How Long Does It Take- Aluminum

Research says that aluminum cans could take approximately 200-500 years to decompose. When you consider that 28 percent of our waste is aluminum cans, we could see how easy it would be for trash to start piling up around us.

Not only does it cause harm to bury it, but it causes even more harm to make it.

1 ton of cans produce 5 tons of caustic waste. Each ton of aluminum cans requires 5 tons of bauxite ore to be strip-mined, crushed, washed, and refined into alumina before it is smelted, creating about 5 tons of caustic red mud residues which can seep into surface and groundwater.

While aluminum companies often cite tremendous savings from recycling aluminum, they fail to mention that at current wasting levels; about 23 billion kilowatt-hours are squandered globally each year through ‘replacement production.’ About 7 kWh are saved per pound (33 cans) recycled. Had the 50 billion trashed cans been recycled, the electricity saved could power 1.3 million American homes.  In total, the industry’s annual electricity consumption is almost 300 billion kilowatt-hours, or about 3% of the world’s total electricity consumption.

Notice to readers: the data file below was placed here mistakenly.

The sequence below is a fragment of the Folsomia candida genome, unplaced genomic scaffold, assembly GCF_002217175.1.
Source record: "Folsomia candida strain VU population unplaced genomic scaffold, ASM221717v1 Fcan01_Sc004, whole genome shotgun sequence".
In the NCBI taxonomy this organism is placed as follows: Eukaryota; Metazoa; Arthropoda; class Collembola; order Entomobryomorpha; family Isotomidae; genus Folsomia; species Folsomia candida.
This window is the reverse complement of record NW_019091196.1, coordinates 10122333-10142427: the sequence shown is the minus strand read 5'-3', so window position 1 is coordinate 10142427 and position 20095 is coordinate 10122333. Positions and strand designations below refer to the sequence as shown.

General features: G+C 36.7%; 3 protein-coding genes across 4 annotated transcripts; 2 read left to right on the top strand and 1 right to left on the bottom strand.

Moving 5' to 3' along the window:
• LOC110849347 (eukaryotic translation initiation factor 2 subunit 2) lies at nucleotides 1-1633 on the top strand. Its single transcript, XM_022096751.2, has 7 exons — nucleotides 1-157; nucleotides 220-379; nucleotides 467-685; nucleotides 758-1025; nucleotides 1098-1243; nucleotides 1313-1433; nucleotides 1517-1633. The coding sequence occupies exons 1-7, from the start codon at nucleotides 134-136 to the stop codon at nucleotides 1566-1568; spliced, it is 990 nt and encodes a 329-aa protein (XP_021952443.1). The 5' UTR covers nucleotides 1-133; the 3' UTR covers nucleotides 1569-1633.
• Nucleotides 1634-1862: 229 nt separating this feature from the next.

Every little that is recycled helps and here are a couple of statistics to prove it.

  • A used aluminum can is recycled and back on the grocery shelf as a new can, in as little as 60 days. That’s closed loop recycling at its finest!
  • Making new aluminum cans from used cans takes 95 percent less energy and 20 recycled cans can be made with the energy needed to produce one can using virgin ore.
  • Recycling one aluminum can saves enough energy to keep a 100-watt bulb burning for almost four hours or run your television for three hours.
  • Last year 54 billion cans were recycled saving energy equivalent to 15 million barrels of crude oil – America’s entire gas consumption for one day.
  • Tossing away an aluminum can wastes as much energy as pouring out half of that can’s volume of gasoline.

Plus, you can get paid to recycle them. That’s an incentive that no one can argue with. The benefits can go on and on.

http://earth911.com/news/2007/04/02/facts-about-aluminum-recycling/

http://www.container-recycling.org/facts/aluminum/dirty.htm

Advertisements

Leave a Reply

Fill in your details below or click an icon to log in:

WordPress.com Logo

You are commenting using your WordPress.com account. Log Out / Change )

Twitter picture

You are commenting using your Twitter account. Log Out / Change )

Facebook photo

You are commenting using your Facebook account. Log Out / Change )

Google+ photo

You are commenting using your Google+ account. Log Out / Change )

Connecting to %s